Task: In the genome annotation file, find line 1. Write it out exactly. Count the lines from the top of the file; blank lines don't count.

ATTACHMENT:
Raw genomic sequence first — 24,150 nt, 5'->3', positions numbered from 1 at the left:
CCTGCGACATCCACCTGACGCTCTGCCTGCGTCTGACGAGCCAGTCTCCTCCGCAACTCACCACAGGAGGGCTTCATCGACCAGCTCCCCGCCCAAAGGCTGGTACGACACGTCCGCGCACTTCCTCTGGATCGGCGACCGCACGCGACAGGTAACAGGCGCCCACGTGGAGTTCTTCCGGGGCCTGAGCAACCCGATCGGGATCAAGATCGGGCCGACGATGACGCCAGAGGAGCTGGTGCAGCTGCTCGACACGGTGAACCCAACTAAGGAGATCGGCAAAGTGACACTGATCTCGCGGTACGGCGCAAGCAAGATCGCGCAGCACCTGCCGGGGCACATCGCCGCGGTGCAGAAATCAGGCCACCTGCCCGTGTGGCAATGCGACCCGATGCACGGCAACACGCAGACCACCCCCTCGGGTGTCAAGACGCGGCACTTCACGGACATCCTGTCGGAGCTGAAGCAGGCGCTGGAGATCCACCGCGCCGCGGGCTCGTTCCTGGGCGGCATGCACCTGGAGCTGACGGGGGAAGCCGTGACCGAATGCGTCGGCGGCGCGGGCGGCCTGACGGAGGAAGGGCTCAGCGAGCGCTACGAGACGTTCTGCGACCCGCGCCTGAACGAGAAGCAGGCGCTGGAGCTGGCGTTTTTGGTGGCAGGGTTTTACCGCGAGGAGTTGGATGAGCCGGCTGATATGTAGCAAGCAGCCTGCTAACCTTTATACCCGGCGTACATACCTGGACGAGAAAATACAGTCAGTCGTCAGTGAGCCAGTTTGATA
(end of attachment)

Raw genomic sequence first — 24,150 nt, 5'->3', positions numbered from 1 at the left: